Weak June Opening as China Tensions Cloud Global Markets

Statue of Liberty art is seen Monday through a smashed Dolce and Gabbana store window in New York’s SoHo neighborhood. Protesters broke into the store Sunday night in reaction to the May 25 police killing of George Floyd in Minneapolis. (AP Photo/Mark Lennihan)

MANHATTAN (CN) — Hoping to repeat May’s overall positive gains, Wall Street entered June with minor gains.

The Dow Jones Industrial Average gained less than 100 points by the closing bell on Monday, with the S&P 500 and Nasdaq also increasing about half a percentage point each. 

Investors were likely encouraged by slightly improving manufacturing data. According to the Institute for Supply Management, manufacturing continued to contract last month but at a slower clip than in April. In May, the ISM’s purchasing managers’ index registered 43.1%, up from 41.5% in April.

“The coronavirus pandemic impacted all manufacturing sectors for the third straight month,” Timothy Fiore, chair of the ISM’s survey committee, said in a statement. “May continues to be a transition month, as many panelists and their suppliers returned to work late in the month.”

The PMI data was followed later in the day by a report from the Congressional Budget Office, which now predicts gross domestic product will fall by nearly $8 trillion over the next 11 years due to the Covid-19 pandemic.

Investors expect the economy to remain rocky through June and are playing their hands accordingly. The one wild card, however, is another trade war with China. 

Tensions between the United States and China are high after China’s congress last week approved its proposal to impose new security laws banning secession and foreign interference in the territory. 

The new law, the text of the which has not yet been made public, grants China broad powers in Hong Kong and threatens to end the “one country, two systems,” policy that has been in place since 1997. That policy recognized Hong Kong as part of China but allowed the city to keep its own administrative systems and capitalist economy.

Last week, President Trump announced plans to eliminate policy exemptions for Hong Kong, including extradition treaties, export controls and the use of duel-use technologies. Much to investors’ relief, however, President Trump did not mention pulling out of the trade deal with China.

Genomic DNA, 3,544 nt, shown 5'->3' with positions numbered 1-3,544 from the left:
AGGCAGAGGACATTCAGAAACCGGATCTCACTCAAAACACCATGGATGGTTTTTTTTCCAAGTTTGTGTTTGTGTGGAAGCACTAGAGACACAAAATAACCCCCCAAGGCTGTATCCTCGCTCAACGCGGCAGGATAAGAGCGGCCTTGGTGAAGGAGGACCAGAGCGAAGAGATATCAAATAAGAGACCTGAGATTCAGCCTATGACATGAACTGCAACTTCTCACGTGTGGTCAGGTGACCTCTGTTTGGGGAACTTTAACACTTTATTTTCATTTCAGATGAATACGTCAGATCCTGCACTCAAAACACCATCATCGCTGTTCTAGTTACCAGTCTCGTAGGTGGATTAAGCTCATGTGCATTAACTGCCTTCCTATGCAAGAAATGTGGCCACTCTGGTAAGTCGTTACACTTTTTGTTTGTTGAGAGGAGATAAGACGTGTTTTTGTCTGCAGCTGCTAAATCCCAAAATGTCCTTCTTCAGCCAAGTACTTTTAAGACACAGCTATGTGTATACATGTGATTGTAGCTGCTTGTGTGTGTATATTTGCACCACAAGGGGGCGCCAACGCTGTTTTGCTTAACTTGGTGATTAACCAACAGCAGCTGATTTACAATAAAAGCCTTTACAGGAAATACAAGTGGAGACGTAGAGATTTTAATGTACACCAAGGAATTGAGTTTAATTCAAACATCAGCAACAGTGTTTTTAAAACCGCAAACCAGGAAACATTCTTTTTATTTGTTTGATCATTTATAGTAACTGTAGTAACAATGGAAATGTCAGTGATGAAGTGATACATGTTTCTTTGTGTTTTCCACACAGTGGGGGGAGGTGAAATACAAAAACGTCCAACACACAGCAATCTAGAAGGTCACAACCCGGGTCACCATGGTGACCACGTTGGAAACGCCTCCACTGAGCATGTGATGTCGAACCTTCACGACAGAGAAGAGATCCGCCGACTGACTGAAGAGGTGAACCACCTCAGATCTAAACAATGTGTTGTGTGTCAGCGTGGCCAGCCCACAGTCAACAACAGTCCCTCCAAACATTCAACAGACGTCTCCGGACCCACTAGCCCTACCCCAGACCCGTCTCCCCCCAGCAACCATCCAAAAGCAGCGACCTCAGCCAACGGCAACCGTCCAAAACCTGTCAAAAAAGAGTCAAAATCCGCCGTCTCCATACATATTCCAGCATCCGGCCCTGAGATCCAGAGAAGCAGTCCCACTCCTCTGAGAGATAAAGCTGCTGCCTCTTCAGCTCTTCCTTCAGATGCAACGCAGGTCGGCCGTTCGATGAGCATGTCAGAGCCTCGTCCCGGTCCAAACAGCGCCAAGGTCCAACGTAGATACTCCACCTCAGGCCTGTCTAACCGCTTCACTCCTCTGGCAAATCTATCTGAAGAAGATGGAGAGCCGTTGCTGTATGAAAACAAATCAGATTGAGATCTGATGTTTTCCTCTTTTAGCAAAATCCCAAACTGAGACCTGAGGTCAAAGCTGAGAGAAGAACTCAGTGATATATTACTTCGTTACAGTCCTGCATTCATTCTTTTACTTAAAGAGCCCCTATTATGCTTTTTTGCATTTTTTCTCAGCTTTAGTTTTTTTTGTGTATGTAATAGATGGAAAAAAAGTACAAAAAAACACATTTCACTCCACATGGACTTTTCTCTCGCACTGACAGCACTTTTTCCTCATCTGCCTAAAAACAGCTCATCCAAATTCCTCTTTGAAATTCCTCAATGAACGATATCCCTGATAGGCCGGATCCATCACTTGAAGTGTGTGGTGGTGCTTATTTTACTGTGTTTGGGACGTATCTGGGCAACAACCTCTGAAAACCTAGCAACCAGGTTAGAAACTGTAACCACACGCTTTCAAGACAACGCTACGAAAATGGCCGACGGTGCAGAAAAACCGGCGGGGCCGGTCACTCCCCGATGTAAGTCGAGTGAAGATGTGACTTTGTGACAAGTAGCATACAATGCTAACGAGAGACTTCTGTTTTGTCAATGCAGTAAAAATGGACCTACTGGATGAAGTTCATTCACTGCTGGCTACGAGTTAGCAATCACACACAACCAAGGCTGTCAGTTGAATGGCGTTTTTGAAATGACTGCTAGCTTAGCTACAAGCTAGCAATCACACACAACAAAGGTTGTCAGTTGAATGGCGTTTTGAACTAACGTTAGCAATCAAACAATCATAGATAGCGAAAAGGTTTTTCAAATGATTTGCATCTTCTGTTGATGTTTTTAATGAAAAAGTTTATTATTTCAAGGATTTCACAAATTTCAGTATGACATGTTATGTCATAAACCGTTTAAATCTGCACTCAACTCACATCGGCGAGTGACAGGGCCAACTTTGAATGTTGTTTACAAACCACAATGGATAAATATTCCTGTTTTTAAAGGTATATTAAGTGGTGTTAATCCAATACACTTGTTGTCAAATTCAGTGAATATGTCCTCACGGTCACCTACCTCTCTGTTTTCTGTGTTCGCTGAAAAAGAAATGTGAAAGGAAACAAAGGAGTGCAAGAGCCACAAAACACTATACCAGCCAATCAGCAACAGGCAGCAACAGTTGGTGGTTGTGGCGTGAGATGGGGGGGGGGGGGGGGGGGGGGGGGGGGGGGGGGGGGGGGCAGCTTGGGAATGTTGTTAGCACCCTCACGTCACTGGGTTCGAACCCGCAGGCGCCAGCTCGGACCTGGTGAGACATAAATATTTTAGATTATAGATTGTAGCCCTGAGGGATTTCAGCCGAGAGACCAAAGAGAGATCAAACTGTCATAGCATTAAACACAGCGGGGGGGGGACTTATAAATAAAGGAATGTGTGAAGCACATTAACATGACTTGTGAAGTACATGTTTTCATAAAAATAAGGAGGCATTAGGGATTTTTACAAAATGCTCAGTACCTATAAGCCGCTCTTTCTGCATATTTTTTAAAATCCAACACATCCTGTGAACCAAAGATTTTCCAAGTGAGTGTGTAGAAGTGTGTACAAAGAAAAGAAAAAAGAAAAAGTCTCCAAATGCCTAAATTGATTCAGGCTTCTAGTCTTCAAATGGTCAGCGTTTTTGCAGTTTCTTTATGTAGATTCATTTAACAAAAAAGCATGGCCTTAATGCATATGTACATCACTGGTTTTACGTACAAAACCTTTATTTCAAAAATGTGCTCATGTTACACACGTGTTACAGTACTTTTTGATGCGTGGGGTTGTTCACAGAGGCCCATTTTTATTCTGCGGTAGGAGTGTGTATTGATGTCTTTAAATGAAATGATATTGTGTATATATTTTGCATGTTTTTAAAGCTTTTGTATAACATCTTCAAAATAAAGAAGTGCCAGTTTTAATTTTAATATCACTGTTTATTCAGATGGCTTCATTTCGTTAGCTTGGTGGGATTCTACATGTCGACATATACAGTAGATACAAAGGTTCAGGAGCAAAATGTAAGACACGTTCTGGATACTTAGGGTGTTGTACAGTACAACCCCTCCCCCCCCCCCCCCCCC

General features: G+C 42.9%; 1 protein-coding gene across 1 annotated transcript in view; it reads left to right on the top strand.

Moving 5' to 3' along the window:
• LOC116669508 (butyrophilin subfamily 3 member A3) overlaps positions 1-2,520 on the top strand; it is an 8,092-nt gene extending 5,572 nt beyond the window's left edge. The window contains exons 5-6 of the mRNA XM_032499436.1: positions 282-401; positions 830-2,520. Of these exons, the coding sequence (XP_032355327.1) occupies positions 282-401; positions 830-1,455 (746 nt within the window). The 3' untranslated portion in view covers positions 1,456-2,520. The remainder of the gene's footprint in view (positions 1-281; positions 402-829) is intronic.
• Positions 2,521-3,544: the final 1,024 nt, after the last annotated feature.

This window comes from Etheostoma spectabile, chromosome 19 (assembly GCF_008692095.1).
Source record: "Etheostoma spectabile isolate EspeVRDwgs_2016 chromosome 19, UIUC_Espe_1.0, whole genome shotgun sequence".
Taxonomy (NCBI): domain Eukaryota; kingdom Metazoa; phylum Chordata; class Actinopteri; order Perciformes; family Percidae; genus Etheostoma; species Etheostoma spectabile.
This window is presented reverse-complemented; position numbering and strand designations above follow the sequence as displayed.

But analysts worry that both sides now view the trade deal as an albatross.

“I think Phase 1 was always on weak legs,” said Scott Kennedy, a senior adviser at the Center for Strategic & International Studies, in a Monday webcast. “But I don’t think that the Chinese want to simply openly walk from the deal. … They probably want to put the onus on the United States.”

Kennedy said China may be trying to goad Trump into blowing up the deal. “If Trump walks fully from the deal, that in some ways keeps up his ‘tough guy’ bona fides,” he said.

If that happens, Kennedy said it could present a third “gut punch” to many Americans. “It definitely means that it’s going to be harder for American farmers and others in the Midwest who were counting on the growth of these exports to help them in the middle of the deepest recession the U.S. has faced in a very long time and now we’re seeing domestic civil unrest as well,” he said.

Administration officials over the weekend continued to keep the heat on China. “We’re going to look at whether we ought to go and sanction individuals who destroyed this freedom inside Hong Kong,” Secretary of State Mike Pompeo said on Fox.

GOP representatives also have floated legislation that would restrict investment in companies tied to the Chinese armed forces.

China has counterpunched meanwhile, reportedly telling state-run companies to stop buying soybeans and pork from the United States. The move would further damper the already fizzling trade deal, in which China had agreed to purchase an additional $200 billion in agricultural and other products from the United States.

In a commentary posted Monday on the state-run Xinhua.net, China said President Trump had reneged on his agreement in March to “take good care” of Chinese nationals in the United States by proposing to expel Chinese students with ties to the country’s military from universities.

“More seriously, such a racist move exposes deep-seated zero-sum game mindset and Cold-War mentality of some U.S. politicians,” the commentary states. “It resembles the anti-Communism narratives in the times of McCarthyism in the late 1940s and 1950s in the United States.”

China also has taken aim at the United States for the recent anti-racism protests, with Foreign Ministry spokesperson Hua Chunying tweeting, “I can’t breathe,” in response to State Department criticisms over Hong Kong. 

The number of people infected worldwide with Covid-19 has eclipsed 6.2 million, while 374,000 have died. according to data compiled by Johns Hopkins University. In the United States, about 1.8 million are confirmed to have had Covid-19, while 104,000 have died.

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